When faced with a global pandemic, nations around the world have resorted to geo-tracking technology and contact tracing to help mitigate the spread of the virus. That is why the French government is giving their StopCovid app another shot.
The StopCovid app is a Bluetooth-based proximity-tracking app that simply informs the user if they have been within close range of a person who has tested positive for COVID-19. That person must register that he has been tested positive into the app itself, at which point, those who came into contact with the infected person are then notified. However, the identity of everyone involved remains anonymous, and the data is deleted after 24 hours.
With the country still in lockdown, the French government needs to find a way to allow for necessary travel plans to go ahead safely. The top priority of most governments is to keep their economy running.
“In the fight against Covid-19, technology can help,” said French Junior Tech Minister, Cedric O in an interview with Le Monde newspaper. “Nothing will be decided without a broad debate.”
Unlike other countries, it is illegal to track individual smart phones under French privacy law. This means that registering the StopCovid app is purely voluntary, which, as we’ve discussed in previous articles, may diminish its effectiveness. However, making it voluntary will prevent privacy violation issues later.
“We shouldn’t start a mind-trip over how repressive an application it would be,” O said. “Our scenario is one of a voluntary tool that could be un-installed at any time. Nobody will have access to the list of contaminated people, and it’ll be impossible to know who contaminated who.”
No single solution will provide the answer to the problem but technology of this kind along with other measures will help contain the contagion.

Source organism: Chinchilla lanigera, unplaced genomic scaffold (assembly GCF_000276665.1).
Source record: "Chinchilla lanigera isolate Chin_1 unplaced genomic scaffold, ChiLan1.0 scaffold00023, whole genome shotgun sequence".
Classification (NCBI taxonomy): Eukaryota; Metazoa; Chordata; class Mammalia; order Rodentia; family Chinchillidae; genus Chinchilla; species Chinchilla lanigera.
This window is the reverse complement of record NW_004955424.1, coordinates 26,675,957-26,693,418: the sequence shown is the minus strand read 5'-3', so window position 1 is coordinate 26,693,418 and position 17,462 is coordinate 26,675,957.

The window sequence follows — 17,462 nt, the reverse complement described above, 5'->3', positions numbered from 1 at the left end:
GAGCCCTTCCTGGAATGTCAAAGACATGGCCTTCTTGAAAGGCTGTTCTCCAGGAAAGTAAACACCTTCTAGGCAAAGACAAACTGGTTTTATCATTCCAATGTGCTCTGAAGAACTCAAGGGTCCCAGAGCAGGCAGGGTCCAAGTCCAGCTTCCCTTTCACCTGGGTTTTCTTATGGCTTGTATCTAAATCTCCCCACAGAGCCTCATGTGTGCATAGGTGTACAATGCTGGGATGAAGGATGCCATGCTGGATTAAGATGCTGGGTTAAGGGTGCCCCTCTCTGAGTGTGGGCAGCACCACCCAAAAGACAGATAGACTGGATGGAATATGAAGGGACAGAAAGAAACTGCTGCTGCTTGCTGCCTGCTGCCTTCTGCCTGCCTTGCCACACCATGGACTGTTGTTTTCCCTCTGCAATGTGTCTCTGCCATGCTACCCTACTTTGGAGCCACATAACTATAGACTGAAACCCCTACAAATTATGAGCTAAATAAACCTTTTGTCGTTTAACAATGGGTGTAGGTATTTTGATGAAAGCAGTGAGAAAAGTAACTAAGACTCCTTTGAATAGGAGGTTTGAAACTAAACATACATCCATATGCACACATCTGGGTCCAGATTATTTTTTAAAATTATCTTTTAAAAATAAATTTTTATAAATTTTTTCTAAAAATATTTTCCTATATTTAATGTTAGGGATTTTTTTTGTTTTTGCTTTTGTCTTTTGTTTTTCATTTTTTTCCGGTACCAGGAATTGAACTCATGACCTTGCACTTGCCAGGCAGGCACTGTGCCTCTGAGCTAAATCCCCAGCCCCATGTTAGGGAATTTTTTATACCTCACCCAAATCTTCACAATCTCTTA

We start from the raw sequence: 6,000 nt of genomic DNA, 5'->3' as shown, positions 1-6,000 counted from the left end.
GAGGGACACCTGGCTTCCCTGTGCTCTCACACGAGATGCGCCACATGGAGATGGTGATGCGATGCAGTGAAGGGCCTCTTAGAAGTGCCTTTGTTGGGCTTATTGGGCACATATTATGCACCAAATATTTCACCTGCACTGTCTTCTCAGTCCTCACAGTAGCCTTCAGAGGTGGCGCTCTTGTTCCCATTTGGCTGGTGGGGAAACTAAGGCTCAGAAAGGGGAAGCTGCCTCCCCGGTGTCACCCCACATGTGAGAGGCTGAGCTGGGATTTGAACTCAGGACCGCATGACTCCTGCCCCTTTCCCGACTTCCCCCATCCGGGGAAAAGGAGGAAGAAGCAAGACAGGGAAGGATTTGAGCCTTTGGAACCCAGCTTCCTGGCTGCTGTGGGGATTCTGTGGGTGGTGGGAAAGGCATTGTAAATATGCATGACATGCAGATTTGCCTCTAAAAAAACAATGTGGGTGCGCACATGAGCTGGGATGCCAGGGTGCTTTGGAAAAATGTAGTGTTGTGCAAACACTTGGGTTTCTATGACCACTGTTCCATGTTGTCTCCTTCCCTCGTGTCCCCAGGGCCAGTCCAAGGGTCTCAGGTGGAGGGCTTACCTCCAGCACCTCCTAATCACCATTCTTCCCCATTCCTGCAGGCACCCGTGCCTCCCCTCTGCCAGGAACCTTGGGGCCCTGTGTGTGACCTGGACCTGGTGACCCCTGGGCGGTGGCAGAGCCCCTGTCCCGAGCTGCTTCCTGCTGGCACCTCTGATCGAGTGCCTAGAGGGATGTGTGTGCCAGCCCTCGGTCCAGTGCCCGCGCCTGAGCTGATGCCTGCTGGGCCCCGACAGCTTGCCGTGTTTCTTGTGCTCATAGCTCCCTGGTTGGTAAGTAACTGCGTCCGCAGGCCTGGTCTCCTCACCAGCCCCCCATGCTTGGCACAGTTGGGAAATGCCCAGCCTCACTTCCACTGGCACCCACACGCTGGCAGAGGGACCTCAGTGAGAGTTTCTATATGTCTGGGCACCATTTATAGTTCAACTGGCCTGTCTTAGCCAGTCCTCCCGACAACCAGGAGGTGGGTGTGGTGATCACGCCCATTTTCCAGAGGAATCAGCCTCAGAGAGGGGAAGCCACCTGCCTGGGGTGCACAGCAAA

Robotics in the MENA region finds good footing amid virus
As the need for contactless health and safety solutions becomes ever-more essential, robotics in the MENA region is taking off. The forward-thinking startups, students, and entrepreneurial minds have stepped up to meet the growing demand by addressing a complex situation with hands-on solutions.
In the UAE, entrepreneur Aswin Sarang, understands that the demand for robotics in the MENA region is on the rise, and has developed several robots each capable of performing a certain task which include delivering food and medicine, sanitization services, and checking for fever.
“The idea is to sterilize infected areas and surfaces, such as hospitals, endemic neighborhoods and isolation rooms, to prevent doctors, health workers and volunteers from being infected.” Said Aswin Sarang – Head of Robotics & AI at Reliable Robotics.
The company supports healthcare authorities, airports, malls, as well as the private sector.
Recently, Reuters reported on an Egyptian engineer Mahmoud el-Komy who put his healthcare robot to the test with positive results. The robot was made to deliver routine healthcare duties such as taking temperature and testing for COVID-19 all via remote control.
The robot also delivers health information to the patients.
“There has been a positive response from patients. They saw the robot and weren’t afraid. On the contrary, there is more trust in this because the robot is more precise than humans.”
The drive to develop robotics in the MENA region seems to be sparking passion among the youth as well. In Lebanon, two engineering students created a cleaner bot of their own to sterilize indoor spaces like hospital rooms and offices. The cleaner bot costs $700/$800 to produce and can be rented out for cleaning at a fee of $50/$70 per session, depending on the size of the job arabnews.com reported.
On demand sterilization service robotics in the MENA region and around the world may see a similar rise in demand post-pandemic. Performing routine tasks that limit human exposure can be safer and more efficient for consumers and businesses alike.
The multi-cloud adoption boom
As the rapid advancements in tech continue – fueled by the current pandemic – we find ourselves stretching our limits and breaking boundaries. An important area that has gained significant traction this year is cloud computing, and more specifically, multi-cloud adoption.
What is multi-cloud?
For those of you who are not familiar with the concept, a multi-cloud environment Is when an enterprise utilizes more than one cloud platform and delivers a specific function, application, or service. Multi-clouds can be made up of private, public, and edge clouds to achieve a datacenter’s end goals and objectives.
Multi-cloud adoption garnered a significant increase to 70 percent year-over-year in 2020, outpacing the previous year by a whopping 20 percent.
Current State of multi-cloud
The Continuous Intelligence Report The State of Modern applications, DevSecOps and the Impact of COVID-19 from Sumo Logic revealed that customers adopted 3 main vendors to meet their cloud needs; CloudTrail (60 percent), VPC Flow Logs (34 percent) and GuardDuty (22 percent) respectively.